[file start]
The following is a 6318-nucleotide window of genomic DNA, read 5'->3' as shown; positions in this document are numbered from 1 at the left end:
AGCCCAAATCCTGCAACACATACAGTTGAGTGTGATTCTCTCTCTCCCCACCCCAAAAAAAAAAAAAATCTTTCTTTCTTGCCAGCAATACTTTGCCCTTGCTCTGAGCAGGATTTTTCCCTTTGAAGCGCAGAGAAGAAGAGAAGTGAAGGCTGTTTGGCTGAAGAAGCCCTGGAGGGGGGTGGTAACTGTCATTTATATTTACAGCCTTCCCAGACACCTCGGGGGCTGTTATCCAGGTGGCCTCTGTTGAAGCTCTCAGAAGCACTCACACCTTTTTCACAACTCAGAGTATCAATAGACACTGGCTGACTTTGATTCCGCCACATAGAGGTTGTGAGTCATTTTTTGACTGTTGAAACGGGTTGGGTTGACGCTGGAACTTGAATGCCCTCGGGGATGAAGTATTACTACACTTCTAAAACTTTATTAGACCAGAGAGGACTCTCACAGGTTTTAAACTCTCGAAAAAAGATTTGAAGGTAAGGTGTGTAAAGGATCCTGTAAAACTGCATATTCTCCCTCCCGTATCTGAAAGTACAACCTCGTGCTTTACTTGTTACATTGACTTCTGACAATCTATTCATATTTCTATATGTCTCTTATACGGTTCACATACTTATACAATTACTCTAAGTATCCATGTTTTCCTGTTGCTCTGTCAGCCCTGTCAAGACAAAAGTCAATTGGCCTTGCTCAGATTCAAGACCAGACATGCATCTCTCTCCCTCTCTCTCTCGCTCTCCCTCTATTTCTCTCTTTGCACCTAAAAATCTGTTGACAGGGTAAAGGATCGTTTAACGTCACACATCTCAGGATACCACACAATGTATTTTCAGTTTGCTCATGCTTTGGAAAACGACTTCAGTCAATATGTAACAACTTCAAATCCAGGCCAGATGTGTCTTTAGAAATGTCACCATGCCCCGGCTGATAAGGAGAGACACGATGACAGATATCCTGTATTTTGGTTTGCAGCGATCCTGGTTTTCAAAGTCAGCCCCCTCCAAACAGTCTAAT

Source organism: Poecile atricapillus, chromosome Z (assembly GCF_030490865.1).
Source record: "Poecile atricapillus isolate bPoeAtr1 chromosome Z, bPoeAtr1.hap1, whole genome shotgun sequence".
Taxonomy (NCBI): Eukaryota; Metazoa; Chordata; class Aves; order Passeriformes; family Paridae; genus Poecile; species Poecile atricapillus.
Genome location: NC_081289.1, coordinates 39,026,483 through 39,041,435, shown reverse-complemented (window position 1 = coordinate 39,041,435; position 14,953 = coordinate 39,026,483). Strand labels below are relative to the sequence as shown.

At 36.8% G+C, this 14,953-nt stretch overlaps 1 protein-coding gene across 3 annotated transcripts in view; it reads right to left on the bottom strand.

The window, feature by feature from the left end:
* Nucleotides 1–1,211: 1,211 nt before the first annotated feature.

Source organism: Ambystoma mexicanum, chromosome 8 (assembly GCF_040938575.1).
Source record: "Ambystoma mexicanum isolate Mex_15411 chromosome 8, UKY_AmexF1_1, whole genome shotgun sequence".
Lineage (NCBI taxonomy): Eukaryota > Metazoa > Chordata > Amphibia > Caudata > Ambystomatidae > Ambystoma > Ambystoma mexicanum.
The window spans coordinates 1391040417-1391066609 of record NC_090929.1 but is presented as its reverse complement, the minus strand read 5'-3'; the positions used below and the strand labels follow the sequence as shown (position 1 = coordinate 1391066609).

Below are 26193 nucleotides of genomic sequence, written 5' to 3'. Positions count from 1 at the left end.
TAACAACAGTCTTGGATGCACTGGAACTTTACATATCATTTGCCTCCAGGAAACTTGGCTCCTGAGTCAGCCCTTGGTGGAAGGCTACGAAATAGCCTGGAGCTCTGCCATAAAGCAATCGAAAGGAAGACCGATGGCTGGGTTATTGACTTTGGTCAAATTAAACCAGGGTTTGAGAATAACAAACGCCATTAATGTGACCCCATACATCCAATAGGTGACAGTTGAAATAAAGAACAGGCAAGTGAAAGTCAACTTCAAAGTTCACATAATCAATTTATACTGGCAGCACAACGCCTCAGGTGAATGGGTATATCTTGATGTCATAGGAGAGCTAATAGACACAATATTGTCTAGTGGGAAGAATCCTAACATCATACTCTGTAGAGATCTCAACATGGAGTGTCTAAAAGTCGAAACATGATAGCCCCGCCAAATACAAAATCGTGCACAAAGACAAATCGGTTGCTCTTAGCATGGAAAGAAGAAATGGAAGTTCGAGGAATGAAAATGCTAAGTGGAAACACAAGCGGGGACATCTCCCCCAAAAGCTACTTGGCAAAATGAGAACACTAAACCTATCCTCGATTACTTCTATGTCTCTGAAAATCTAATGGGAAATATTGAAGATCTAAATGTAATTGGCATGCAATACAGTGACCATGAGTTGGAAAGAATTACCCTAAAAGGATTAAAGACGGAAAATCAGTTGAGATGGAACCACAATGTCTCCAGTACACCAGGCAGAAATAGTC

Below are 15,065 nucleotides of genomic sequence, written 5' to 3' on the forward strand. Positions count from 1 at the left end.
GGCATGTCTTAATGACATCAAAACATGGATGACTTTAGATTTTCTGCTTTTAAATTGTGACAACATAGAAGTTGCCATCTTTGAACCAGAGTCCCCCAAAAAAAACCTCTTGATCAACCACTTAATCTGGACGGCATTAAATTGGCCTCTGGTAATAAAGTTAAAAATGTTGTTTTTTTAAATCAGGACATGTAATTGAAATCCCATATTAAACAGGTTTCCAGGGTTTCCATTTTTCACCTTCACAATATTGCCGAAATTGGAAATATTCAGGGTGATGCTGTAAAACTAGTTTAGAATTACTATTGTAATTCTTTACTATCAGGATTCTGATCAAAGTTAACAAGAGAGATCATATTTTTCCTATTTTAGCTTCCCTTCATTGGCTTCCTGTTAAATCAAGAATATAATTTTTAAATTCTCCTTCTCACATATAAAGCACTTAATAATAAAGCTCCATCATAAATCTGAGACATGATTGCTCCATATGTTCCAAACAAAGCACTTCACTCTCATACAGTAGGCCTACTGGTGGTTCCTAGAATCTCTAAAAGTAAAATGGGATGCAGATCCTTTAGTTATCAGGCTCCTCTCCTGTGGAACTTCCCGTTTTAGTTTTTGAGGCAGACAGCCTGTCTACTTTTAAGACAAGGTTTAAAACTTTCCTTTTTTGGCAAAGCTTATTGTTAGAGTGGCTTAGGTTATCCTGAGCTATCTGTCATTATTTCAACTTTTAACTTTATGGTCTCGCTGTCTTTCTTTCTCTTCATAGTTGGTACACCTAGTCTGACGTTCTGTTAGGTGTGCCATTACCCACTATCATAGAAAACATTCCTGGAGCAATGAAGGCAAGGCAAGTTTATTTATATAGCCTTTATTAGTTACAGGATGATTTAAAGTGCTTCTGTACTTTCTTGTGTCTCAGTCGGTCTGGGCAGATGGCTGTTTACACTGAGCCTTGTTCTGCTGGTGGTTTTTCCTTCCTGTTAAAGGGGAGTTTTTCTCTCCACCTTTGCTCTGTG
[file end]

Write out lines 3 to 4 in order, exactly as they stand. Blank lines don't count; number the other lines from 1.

Source organism: Poecile atricapillus, chromosome Z (assembly GCF_030490865.1).
Source record: "Poecile atricapillus isolate bPoeAtr1 chromosome Z, bPoeAtr1.hap1, whole genome shotgun sequence".